Archive for the ‘Love’ Category

holy week

Here we are in Holy Week, the most life-changing events for God’s people.  We have spent seven weeks preparing our hearts for what is about to take place.  Last night Manchester United Methodist Church taught on Matthew 26:1-4, 14-16, which is the plot to kill Jesus:

When Jesus had finished saying all these things, he said to his disciples, “As you know, the Passover is two days away—and the Son of Man will be handed over to be crucified.”  Then the chief priests and the elders of the people assembled in the palace of the high priest, whose name was Caiaphas, and they schemed to arrest Jesus secretly and kill him….14 Then one of the Twelve—the one called Judas Iscariot—went to the chief priests 15 and asked, “What are you willing to give me if I deliver him over to you?” So they counted out for him thirty pieces of silver. 16 From then on Judas watched for an opportunity to hand him over. (NIV)

What a slime-ball, right?!  Judas was in Jesus’ posse, did everything with Him for 3 years, witnessed miracles, heard teaching, knew Jesus to be the Savior King…

…and he betrays Him?  For 30 piece of silver?!  REALLY?!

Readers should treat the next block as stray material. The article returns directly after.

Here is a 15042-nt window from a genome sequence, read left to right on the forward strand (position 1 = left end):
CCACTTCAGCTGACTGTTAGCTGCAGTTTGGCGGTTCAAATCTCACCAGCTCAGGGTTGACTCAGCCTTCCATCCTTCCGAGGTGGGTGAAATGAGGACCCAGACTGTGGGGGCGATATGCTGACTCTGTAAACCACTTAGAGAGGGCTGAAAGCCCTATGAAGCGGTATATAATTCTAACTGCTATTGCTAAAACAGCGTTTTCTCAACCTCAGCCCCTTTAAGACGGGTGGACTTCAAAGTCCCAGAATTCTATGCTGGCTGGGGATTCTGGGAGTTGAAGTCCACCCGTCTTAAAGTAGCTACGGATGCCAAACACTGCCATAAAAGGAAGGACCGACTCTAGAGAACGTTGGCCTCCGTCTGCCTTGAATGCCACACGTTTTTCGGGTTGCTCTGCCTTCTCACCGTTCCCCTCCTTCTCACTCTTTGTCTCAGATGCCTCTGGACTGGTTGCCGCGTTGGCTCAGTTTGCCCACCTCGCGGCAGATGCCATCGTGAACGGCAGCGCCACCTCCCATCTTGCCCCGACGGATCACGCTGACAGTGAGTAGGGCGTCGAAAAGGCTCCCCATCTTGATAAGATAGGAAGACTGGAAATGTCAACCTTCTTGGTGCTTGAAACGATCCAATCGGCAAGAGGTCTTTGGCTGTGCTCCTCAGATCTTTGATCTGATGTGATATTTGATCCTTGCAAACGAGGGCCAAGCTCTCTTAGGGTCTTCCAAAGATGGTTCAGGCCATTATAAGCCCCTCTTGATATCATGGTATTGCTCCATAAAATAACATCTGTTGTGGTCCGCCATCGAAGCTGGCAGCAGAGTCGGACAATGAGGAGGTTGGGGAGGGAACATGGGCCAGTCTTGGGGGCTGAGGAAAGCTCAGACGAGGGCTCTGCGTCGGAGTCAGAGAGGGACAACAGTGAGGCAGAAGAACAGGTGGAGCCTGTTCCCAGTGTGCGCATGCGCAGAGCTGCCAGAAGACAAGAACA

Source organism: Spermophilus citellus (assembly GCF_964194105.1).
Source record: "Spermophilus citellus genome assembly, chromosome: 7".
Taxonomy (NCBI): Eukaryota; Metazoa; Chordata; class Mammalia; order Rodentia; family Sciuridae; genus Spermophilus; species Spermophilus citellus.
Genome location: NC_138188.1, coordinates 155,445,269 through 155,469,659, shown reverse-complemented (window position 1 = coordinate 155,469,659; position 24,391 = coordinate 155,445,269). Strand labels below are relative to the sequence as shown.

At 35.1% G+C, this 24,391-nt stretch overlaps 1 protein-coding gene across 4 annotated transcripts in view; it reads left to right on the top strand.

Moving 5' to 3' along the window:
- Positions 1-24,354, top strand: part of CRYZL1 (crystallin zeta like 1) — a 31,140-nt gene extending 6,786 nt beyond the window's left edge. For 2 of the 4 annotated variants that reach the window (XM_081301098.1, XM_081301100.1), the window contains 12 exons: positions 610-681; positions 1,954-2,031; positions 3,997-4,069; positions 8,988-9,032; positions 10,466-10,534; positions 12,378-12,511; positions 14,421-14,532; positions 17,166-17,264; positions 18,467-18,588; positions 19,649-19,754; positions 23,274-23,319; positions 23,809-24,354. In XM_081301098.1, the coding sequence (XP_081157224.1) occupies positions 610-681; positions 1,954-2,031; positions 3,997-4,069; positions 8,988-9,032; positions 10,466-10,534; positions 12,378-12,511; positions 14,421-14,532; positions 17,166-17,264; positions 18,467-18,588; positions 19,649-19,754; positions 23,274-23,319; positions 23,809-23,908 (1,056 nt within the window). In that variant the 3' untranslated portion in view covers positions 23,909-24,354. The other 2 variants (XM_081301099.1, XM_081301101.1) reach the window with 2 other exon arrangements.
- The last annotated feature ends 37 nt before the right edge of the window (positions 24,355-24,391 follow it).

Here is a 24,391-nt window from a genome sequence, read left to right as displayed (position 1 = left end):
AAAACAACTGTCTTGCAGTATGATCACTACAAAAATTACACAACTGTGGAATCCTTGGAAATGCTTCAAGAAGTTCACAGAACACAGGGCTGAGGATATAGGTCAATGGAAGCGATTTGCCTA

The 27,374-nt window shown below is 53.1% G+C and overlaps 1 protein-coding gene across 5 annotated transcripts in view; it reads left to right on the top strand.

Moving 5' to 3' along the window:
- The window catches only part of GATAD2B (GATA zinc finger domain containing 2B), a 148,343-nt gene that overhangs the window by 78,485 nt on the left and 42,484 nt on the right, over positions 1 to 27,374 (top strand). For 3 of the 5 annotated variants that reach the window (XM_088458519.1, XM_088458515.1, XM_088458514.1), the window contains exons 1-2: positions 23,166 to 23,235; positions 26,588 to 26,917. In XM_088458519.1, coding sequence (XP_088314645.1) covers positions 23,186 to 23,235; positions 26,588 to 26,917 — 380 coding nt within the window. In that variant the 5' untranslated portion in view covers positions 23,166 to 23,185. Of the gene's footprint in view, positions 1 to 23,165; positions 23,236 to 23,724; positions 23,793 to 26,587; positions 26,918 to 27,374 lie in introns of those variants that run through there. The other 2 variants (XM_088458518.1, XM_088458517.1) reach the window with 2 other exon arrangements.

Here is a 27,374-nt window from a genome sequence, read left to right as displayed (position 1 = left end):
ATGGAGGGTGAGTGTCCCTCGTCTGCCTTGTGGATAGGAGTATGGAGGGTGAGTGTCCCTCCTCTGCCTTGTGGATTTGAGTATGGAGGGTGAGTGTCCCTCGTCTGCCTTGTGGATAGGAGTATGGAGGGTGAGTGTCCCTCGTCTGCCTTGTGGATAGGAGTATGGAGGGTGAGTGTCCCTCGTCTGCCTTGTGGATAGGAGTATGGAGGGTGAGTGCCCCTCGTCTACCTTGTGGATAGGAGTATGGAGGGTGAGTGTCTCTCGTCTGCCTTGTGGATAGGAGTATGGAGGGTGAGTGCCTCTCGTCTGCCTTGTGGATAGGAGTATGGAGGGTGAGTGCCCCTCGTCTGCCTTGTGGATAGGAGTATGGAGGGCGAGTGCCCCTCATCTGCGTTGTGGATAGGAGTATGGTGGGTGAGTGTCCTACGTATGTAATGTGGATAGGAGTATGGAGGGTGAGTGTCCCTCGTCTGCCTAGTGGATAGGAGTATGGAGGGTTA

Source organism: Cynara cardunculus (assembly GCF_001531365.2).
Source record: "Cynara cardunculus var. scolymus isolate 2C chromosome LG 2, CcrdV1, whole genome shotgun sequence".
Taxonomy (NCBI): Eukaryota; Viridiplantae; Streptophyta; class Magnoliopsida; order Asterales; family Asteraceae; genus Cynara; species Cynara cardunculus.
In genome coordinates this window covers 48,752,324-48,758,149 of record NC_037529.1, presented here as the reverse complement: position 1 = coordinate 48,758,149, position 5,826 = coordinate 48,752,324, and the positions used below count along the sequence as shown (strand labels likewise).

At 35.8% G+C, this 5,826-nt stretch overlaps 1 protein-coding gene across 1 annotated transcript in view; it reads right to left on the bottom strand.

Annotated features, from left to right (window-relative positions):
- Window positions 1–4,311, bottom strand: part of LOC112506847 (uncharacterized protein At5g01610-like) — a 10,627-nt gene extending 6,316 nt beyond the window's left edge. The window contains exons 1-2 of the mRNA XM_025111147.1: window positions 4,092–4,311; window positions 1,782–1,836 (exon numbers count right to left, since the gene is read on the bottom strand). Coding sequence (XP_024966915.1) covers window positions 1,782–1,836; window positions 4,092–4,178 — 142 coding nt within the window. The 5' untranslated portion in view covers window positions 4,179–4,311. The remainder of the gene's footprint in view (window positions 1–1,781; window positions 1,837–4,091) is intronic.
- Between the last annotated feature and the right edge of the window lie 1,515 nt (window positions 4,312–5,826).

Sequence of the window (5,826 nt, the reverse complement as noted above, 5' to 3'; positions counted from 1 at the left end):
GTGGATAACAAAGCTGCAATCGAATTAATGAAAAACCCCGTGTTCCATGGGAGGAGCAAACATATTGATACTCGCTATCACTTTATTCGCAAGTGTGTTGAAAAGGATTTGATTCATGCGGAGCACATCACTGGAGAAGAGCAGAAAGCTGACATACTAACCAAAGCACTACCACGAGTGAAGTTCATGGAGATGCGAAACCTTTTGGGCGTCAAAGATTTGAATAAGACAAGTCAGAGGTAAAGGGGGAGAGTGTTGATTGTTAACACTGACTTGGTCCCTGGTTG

I can’t believe that’s all it took for Judas to betray Jesus.  It breaks my heart.  It makes me mad.  How could he do that to Jesus?!  How could he?!  I asked this question to the students of CORE Youth Ministry and realized the cold, hard truth:

I am Judas.  And I’m willing to bet you are, too.

You see, this Sunday is in danger of becoming jussanothaday if we don’t see ourselves as sinners in need of saving.  Otherwise, what is there to celebrate?  If we are “good enough,” we don’t need Jesus to break the curse of sin.

But we do need him.  Desperately.  We are just a despicable as Judas.  We betray Jesus with our words and actions.  We rebel against our Heavenly Father with our heart and mind.  We grieve the Holy Spirit with our sin.  We will never be “good enough” on our own.  We.Need.A.Savior.

And our Creator God knew this.  His love for us is so deep–so unfathomably wide–that He implemented the most scandalous rescue mission of all time.

Enter: Jesus.